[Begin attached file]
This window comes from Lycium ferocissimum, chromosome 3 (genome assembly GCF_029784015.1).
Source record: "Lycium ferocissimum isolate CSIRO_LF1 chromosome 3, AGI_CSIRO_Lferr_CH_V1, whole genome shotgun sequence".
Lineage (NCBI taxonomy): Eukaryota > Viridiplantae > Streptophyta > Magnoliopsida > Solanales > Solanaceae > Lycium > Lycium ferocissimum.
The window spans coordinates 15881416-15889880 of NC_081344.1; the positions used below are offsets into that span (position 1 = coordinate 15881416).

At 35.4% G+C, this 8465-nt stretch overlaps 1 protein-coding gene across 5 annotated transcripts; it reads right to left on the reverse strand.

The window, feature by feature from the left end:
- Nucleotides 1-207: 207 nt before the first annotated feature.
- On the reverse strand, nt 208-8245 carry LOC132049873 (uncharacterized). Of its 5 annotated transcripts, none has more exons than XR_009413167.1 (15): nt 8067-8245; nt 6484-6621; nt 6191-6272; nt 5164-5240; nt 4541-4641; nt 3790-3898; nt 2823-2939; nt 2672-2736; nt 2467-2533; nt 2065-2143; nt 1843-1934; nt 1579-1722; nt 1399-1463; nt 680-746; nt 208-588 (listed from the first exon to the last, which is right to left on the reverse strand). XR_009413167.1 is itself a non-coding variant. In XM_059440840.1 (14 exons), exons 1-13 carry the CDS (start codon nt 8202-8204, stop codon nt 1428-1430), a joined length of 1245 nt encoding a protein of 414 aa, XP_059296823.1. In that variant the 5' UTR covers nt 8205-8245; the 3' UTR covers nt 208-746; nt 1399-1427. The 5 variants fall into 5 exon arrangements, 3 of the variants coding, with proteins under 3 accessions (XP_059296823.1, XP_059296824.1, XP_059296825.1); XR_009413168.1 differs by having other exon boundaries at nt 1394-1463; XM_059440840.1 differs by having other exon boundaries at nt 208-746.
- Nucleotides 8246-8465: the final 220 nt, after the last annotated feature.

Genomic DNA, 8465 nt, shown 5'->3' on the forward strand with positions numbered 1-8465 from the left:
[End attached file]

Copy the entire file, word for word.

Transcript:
This window comes from Lycium ferocissimum, chromosome 3 (genome assembly GCF_029784015.1).
Source record: "Lycium ferocissimum isolate CSIRO_LF1 chromosome 3, AGI_CSIRO_Lferr_CH_V1, whole genome shotgun sequence".
Lineage (NCBI taxonomy): Eukaryota > Viridiplantae > Streptophyta > Magnoliopsida > Solanales > Solanaceae > Lycium > Lycium ferocissimum.
The window spans coordinates 15881416-15889880 of NC_081344.1; the positions used below are offsets into that span (position 1 = coordinate 15881416).

At 35.4% G+C, this 8465-nt stretch overlaps 1 protein-coding gene across 5 annotated transcripts; it reads right to left on the reverse strand.

The window, feature by feature from the left end:
- Nucleotides 1-207: 207 nt before the first annotated feature.
- On the reverse strand, nt 208-8245 carry LOC132049873 (uncharacterized). Of its 5 annotated transcripts, none has more exons than XR_009413167.1 (15): nt 8067-8245; nt 6484-6621; nt 6191-6272; nt 5164-5240; nt 4541-4641; nt 3790-3898; nt 2823-2939; nt 2672-2736; nt 2467-2533; nt 2065-2143; nt 1843-1934; nt 1579-1722; nt 1399-1463; nt 680-746; nt 208-588 (listed from the first exon to the last, which is right to left on the reverse strand). XR_009413167.1 is itself a non-coding variant. In XM_059440840.1 (14 exons), exons 1-13 carry the CDS (start codon nt 8202-8204, stop codon nt 1428-1430), a joined length of 1245 nt encoding a protein of 414 aa, XP_059296823.1. In that variant the 5' UTR covers nt 8205-8245; the 3' UTR covers nt 208-746; nt 1399-1427. The 5 variants fall into 5 exon arrangements, 3 of the variants coding, with proteins under 3 accessions (XP_059296823.1, XP_059296824.1, XP_059296825.1); XR_009413168.1 differs by having other exon boundaries at nt 1394-1463; XM_059440840.1 differs by having other exon boundaries at nt 208-746.
- Nucleotides 8246-8465: the final 220 nt, after the last annotated feature.

Genomic DNA, 8465 nt, shown 5'->3' on the forward strand with positions numbered 1-8465 from the left: